Reviewing the evidence, Hreljac concluded
that it appears runners who achieve relatively low impact for
ces are at a reduced
risk of overuse injuries.
[9]

Additionally, foot
-
strike pattern has recently been
implicated in the development of lower limb injury, with an increased incidence of
110552686


3


overuse injury associated with rearfoot strikers (RFS) compared to for
efoot strikers
(FFS).
[10]

Barefoot running has recently experienced increasing popularity due to the p
roposed
benefits, primarily related to injury prevention. In fact, i
t has long been hypothesised
that running barefoot may be one wa
y of reducing running injuries.
[11]

Compared to
shod, barefoot running is associated with a more plantarflexed foot
-
strike, causing an
increased prevalence

of a

FFS or midfoot strike (MFS)

gait.
[12
-
14]

It is suggested
this is because this leads to

reduction
s

in

the rate and magnitude of

impact forces
compared to RFS,
[12, 15]

and limits local pressure under the heel
[16]

due to

controlled dorsiflexion

of the ankle at impact.
[17]

Research suggests
modern running
sh
oes reduce
loadin
g rates for shod RFS but do not a
ffect impact
force peaks
.
[12,
17]

It

is theorised
modern running shoes

ma
y

facilitate RFS

by

heel elevation
and
cushioning, which
may be one reason the incidence of injuries has remained high
despite advances in cushioni
ng and motion control footwear.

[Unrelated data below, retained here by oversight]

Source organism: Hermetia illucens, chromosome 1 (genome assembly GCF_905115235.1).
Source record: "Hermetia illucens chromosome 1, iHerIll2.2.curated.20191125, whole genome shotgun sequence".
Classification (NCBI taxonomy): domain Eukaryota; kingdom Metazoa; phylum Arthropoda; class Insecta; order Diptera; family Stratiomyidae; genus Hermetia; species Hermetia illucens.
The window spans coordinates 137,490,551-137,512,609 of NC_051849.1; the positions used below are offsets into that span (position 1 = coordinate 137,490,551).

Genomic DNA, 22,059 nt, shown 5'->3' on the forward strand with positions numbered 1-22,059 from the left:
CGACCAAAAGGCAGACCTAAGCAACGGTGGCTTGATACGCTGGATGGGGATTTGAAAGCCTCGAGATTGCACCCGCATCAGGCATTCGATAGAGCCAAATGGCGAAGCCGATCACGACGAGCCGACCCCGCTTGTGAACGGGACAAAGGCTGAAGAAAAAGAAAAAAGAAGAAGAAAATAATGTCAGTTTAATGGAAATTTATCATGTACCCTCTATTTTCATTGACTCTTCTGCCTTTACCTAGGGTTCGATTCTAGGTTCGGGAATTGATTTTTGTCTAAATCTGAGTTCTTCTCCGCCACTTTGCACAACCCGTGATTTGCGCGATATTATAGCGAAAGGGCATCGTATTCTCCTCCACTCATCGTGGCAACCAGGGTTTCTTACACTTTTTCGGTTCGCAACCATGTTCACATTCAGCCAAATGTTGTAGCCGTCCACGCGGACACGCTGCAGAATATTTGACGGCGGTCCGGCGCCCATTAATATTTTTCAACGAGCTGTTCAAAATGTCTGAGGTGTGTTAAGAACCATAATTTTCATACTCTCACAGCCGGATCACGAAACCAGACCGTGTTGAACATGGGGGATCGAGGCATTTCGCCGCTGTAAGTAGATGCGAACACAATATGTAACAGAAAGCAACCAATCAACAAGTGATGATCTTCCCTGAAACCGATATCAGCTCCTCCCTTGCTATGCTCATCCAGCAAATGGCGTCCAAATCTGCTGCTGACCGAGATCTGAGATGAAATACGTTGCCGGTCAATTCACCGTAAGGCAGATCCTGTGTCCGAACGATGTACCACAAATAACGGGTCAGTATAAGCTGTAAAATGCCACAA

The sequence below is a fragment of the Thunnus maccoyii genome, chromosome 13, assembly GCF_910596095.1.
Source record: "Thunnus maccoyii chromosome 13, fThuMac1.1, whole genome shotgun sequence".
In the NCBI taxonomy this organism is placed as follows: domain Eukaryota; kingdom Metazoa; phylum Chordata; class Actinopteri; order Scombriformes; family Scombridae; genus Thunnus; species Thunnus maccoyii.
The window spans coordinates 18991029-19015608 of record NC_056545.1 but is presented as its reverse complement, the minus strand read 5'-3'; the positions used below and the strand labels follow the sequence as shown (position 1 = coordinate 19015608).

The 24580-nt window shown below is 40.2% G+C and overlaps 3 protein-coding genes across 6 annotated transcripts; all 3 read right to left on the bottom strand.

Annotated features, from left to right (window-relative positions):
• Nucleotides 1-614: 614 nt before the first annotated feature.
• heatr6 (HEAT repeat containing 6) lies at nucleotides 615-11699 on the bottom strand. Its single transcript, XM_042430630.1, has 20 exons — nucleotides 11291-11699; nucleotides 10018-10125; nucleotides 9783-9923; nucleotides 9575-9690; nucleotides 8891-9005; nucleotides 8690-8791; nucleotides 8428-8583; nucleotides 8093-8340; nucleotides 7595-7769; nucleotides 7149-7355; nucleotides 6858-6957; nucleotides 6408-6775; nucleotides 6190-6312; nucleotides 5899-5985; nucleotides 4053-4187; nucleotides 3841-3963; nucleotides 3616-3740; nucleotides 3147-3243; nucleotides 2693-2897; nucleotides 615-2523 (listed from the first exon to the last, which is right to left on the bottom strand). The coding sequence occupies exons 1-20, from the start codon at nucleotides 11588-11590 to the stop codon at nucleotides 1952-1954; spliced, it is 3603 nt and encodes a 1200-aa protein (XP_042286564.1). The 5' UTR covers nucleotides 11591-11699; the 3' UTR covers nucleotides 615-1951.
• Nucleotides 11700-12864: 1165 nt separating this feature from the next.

[18]


The proposed benefits of barefoot running have led to

the arrival of
numerou
s
“minimal” or “barefoot” shoes, accounting for 8% of total running shoe sales in
America in 2011.
[19]

Despite this, o
nly two commer
cially available minimal shoes
have been
tested

with barefoot or conventional shod conditions.
[13, 20]

The Nike
Free 5.0 was found to increase
cross
-
section
al areas
and

strength of plantar flexor
muscles after five months.
[20]

Squadrone and Gallozzi is the only study to
investigate kinetics and k
inematics of a minimal shoe, the

Vibram FiveFingers
.
[13]

In
a treadmill study involving experienced barefoot runners, it was suggested the thin
sole of the FiveFingers allowed plantar discomfort to be sensed

and therefore
moderated, resulting in the FiveFingers producing similar ankle joint angle and
impact forces to barefoot running.
[13]


110552686


4



1.1.
Aim

and hypotheses


The aim of this study wa
s to assess
the immedi
ate effect in

kinematic and kinetic
variables during running

in two different minimal shoes
(
Saucony Hattori and

Nike
Free

3.0 V4
)

compared to

barefoot

and

a control shoe:
conventional
neutral
cushioned trainers

(Asics Cumulus 12)
. The
kinematic variable

m
easured
was

foot
-
strike

(foot
-
strike
pattern

and foot
-
strike angle). The kinetic variables measured were

peak

vertical

impact

ground reaction force

(GRF) (impact peak), peak vertical GRF
(active peak), loading rate and vertical impulse (Figure 1). It was

h
ypothesis
ed that in
habitually shod long distance runners:

i) barefoot

a
nd Saucony Hattori would not differ significantly in the measured
variables, as this minimal shoe has very little cushioning and no heel elevation.

ii) Nike
F
ree

and
control shod

woul
d not differ significantly in the measured variables,
as both the Nike Free and control shoe have elevated cushioned heels, albeit to a
lesser degree in the Nike Free
.


It was further hypothesised that:

iii) the barefoot and Saucony conditions would be si
gnificantly